The ageing on the large casks gives no oak aromas or tannins to the wine. What Cédric wants is the micro-oxygenation that will soften the wine a little bit. “Mourvèdre needs oxygen”, he says.
Mourvèdre wines have great ageing potential, but Cédric is looking for drinkability early. Actually, he wants his wine to “have drinkability all the time”, at all ages.
Bandol Tradition 2017, Domaine la Suffrène has 60% mourvèdre and the rest grenache, cinsault and carignan. The nose is intense with ripe dark berries and oriental spices. The palate shows concentration, a fresh acidity, tannin structure with a little softness in the finish. (17 euro/20 USD)
Bandol Tradition 2014, Domaine la Suffrène has more developed aromas of leather, tobacco, a bit smoky. It is more elegant, and it still has good freshness. (20.50 euro/24 USD)
The special cuvée Les Lauves comes from a particular plot of land. Here the vineyards are on terraces, which is not unusual on Bandol’s sometimes very steep slopes. The terraces were built to facilitate the work and prevent soil erosion. They are held in place by beautiful dry-stone walls, called restanques.
The grape composition of Les Lauves is 90% mourvèdre and 10% of old carignan. Our vertical tasting with four vintages of Les Lauves clearly shows the “drinkability at all ages” that Cédric talks about. Both the young and the old wines are easy to enjoy, but in different ways.
Bandol Les Lauves 2016, Domaine la Suffrène has more marked tannins than the cuvée Tradition, but they are pleasant tannins. It is a rich wine, full-bodied with a dense structure, expressive with some herbal aromas. (31 euro/36 USD)
Bandol Les Lauves 2013, Domaine la Suffrène is well balanced with developed aromas, ripe dark berries, tobacco. (34 euro/40 USD)
Bandol Les Lauves 2006, Domaine la Suffrène is starting its mature phase with complex notes of ripe figs, leather and tobacco. It is still very fruity. Long and delicious taste. (48 euro/56 USD)
Bandol Les Lauves 2005, Domaine la Suffrène is perfectly balanced and still fresh. There are elegant and smooth aromas of ripe red berries, autumn leaves. A long finish, a great wine. (50 euro/58 USD)
Finally, the white wines, rare but delicious. 5% of la Suffrène’s production is white, not much, but maybe it will be more in the future. People are getting more and more interested in white Bandol, says Cédric. The grapes are clairette and ugni blanc.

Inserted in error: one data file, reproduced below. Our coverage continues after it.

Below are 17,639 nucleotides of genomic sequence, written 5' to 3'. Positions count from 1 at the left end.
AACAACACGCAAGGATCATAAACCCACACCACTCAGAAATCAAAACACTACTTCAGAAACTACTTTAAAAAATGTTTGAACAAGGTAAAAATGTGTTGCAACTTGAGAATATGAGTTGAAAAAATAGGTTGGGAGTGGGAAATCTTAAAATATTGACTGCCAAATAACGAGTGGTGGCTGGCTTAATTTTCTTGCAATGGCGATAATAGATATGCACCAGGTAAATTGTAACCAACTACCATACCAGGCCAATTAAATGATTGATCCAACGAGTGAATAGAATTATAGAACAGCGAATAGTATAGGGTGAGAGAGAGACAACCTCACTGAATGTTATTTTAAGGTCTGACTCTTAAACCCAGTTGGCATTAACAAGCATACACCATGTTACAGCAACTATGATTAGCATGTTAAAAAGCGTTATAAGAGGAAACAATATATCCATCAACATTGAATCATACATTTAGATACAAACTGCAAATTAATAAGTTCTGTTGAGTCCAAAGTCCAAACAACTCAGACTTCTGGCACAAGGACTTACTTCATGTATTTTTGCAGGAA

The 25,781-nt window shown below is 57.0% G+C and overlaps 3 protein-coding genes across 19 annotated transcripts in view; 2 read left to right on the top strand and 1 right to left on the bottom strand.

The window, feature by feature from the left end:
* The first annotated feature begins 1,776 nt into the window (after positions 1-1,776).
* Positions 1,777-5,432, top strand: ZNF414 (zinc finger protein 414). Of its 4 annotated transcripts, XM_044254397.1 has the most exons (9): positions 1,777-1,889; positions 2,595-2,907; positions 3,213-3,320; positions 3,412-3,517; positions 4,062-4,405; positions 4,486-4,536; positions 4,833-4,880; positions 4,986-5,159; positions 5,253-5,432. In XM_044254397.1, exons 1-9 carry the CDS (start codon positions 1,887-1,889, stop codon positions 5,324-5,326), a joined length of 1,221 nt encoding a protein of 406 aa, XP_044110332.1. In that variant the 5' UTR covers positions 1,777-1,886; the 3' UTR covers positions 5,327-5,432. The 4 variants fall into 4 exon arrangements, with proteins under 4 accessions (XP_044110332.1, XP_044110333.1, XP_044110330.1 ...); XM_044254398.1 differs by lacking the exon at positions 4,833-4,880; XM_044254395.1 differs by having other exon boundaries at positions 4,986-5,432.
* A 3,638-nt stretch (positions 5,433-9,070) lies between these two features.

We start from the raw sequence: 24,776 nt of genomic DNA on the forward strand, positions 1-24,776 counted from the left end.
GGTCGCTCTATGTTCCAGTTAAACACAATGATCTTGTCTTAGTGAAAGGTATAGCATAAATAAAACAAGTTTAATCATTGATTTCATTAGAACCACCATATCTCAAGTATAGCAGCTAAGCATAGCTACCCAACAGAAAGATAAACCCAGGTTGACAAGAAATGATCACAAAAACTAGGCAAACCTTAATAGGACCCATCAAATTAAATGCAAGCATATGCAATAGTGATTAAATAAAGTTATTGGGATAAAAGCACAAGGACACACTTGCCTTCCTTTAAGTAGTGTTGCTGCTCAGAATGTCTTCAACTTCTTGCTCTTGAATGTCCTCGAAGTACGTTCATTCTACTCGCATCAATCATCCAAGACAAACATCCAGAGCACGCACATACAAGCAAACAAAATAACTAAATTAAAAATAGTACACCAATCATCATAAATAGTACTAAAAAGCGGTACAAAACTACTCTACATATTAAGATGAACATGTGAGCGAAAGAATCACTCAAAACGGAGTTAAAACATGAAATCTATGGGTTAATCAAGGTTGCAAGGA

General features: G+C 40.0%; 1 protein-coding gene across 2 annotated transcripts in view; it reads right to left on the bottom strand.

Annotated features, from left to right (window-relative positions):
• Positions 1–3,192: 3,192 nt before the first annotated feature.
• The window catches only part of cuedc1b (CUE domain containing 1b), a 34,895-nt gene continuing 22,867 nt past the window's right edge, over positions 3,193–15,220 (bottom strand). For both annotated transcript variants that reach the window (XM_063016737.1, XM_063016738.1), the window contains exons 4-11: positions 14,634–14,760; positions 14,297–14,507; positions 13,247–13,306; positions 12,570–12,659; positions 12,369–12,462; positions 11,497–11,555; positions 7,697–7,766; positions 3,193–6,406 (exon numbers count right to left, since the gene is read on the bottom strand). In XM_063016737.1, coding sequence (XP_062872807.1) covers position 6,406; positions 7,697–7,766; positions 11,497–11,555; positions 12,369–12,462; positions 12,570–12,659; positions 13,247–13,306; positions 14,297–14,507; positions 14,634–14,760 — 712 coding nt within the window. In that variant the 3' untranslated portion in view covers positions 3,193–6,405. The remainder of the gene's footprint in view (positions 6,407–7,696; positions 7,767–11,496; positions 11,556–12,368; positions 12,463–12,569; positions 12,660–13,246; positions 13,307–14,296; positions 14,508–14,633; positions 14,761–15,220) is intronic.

Bandol Blanc Tradition2020, Domaine de Suffrène
Ugni blanc is destemmed and then sent directly to the press. Clairette, which is the more elegant of the two grapes, according to Cédric, is destemmed and crushed and then put in the ugni blanc juice to macerate for 24 hours at a cool temperature. The skin contact gives a lovely complexity and volume in the mouth. Aromas of peaches and white flowers. (16 euro/18.80 USD)
Caritas, Vin de France 2019, Domaine la Suffrène
In 2019, Cédric wanted to make a white wine with a little more extraction and more structure and complexity. He started the vinification the same way as with the above-mentioned cuvée Tradition, but here the clairette skins remained in the must during the fermentation, almost until the end. Then they were removed, and he finished the fermentation without skins.
We have floral notes and apricots on the nose and a firm structure, and a sensation of tannins, which comes from the skin contact. It is different and absolutely delicious. (22 euro/25 USD)
He didn’t know if the wine would meet the requirements to become a Bandol; therefore, he chose to sell the wine as generic vin de france. The label was designed by an artist from the nearby village of Castellet. His plan now is to do a new experiment with the same label every year. A great way for a winemaker to stay creative.